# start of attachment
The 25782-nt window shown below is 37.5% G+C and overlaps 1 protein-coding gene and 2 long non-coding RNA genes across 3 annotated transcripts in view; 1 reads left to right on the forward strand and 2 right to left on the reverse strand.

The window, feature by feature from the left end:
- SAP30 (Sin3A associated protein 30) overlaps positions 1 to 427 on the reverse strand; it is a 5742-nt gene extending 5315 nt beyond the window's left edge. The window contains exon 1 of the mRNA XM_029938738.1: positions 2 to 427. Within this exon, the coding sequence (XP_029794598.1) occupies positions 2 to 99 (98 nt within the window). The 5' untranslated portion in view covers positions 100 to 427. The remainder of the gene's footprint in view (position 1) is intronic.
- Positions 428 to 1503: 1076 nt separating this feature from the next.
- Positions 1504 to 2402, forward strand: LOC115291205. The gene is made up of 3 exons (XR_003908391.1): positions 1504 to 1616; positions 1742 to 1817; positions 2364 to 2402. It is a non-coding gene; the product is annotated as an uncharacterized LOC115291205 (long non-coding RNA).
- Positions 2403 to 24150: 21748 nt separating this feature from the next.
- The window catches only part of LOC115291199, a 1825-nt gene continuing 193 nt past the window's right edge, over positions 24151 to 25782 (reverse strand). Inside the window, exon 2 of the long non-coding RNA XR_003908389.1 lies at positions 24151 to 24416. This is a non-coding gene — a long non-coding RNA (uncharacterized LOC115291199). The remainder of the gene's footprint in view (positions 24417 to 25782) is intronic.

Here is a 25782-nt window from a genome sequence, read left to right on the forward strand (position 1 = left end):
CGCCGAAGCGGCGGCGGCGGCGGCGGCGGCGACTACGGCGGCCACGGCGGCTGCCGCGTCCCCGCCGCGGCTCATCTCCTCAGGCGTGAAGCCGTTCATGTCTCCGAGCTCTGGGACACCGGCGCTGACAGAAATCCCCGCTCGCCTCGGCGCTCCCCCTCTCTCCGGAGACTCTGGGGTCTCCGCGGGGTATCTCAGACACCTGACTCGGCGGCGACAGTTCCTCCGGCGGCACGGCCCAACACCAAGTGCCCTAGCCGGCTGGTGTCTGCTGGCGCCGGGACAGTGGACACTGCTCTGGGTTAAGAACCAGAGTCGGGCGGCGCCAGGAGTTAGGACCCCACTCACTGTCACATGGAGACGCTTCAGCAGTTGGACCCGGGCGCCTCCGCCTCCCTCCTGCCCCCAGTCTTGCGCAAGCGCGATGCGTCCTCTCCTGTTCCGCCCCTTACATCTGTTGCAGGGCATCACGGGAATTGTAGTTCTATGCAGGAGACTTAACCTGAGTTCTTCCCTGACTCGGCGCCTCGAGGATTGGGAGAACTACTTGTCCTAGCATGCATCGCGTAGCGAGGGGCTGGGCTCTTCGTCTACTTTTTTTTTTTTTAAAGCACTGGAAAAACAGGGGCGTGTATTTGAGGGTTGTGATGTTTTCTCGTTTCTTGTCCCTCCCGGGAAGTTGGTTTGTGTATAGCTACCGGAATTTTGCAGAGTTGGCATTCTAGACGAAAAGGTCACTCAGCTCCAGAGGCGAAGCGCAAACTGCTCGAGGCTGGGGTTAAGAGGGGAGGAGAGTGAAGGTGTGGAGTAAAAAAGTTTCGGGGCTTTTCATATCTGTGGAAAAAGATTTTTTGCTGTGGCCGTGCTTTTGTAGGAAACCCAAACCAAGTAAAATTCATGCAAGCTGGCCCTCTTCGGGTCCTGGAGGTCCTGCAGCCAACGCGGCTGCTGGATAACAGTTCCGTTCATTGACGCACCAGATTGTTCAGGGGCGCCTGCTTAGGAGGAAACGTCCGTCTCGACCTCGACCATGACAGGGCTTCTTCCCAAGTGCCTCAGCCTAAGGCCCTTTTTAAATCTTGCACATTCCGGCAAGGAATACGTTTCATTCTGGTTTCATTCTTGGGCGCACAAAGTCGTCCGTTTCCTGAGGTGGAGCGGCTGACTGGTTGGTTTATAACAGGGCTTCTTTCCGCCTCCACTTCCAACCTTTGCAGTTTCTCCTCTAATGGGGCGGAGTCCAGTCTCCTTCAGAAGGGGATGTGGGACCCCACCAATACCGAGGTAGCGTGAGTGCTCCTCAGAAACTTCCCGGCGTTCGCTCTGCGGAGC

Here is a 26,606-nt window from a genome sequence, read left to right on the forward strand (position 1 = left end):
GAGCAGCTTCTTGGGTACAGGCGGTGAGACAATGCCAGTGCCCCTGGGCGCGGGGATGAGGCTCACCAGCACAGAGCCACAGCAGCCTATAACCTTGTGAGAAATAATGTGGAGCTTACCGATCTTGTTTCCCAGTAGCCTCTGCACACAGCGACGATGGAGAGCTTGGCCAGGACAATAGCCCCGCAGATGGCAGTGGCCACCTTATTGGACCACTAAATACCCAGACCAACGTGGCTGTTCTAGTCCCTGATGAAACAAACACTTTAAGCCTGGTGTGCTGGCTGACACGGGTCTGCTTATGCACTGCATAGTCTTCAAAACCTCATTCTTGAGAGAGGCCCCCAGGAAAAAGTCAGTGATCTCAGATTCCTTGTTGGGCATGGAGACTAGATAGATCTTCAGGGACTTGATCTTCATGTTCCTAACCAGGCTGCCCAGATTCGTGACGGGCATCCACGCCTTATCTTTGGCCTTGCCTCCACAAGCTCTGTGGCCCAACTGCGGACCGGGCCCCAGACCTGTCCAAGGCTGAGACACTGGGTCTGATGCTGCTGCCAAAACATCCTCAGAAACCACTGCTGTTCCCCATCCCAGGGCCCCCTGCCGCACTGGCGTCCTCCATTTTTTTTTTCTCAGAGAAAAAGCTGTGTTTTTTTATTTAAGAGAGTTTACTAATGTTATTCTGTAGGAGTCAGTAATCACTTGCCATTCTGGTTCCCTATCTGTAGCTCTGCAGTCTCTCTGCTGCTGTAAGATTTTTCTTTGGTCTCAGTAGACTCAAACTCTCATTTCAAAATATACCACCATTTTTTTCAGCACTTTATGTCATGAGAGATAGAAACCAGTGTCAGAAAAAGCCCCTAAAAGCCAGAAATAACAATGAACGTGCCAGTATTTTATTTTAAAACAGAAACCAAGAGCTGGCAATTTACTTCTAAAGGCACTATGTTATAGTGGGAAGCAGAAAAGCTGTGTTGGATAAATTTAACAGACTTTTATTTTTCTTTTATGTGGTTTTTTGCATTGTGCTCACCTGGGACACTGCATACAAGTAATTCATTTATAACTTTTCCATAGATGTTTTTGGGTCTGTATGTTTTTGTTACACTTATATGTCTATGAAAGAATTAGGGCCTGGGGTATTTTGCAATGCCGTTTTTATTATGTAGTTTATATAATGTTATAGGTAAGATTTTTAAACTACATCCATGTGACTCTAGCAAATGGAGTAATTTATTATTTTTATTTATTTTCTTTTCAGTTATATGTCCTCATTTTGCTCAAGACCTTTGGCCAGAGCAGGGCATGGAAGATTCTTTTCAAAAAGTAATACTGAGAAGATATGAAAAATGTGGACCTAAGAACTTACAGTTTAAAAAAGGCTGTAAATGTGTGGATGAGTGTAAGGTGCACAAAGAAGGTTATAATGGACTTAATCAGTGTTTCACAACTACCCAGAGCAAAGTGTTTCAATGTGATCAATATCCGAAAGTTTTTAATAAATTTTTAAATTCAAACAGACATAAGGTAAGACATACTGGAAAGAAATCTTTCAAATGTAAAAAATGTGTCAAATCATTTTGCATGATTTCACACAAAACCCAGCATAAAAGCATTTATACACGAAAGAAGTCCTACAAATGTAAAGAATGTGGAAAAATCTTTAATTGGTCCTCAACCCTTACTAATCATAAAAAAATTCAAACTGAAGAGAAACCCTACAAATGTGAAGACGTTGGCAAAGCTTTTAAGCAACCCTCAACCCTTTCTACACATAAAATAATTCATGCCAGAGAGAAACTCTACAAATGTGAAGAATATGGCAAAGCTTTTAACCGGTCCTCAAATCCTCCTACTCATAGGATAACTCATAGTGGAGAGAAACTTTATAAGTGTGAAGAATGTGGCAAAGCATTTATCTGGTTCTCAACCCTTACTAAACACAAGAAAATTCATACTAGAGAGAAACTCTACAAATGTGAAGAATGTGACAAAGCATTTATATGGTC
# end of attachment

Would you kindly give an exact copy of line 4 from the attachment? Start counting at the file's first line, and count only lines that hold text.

- Positions 428 to 1503: 1076 nt separating this feature from the next.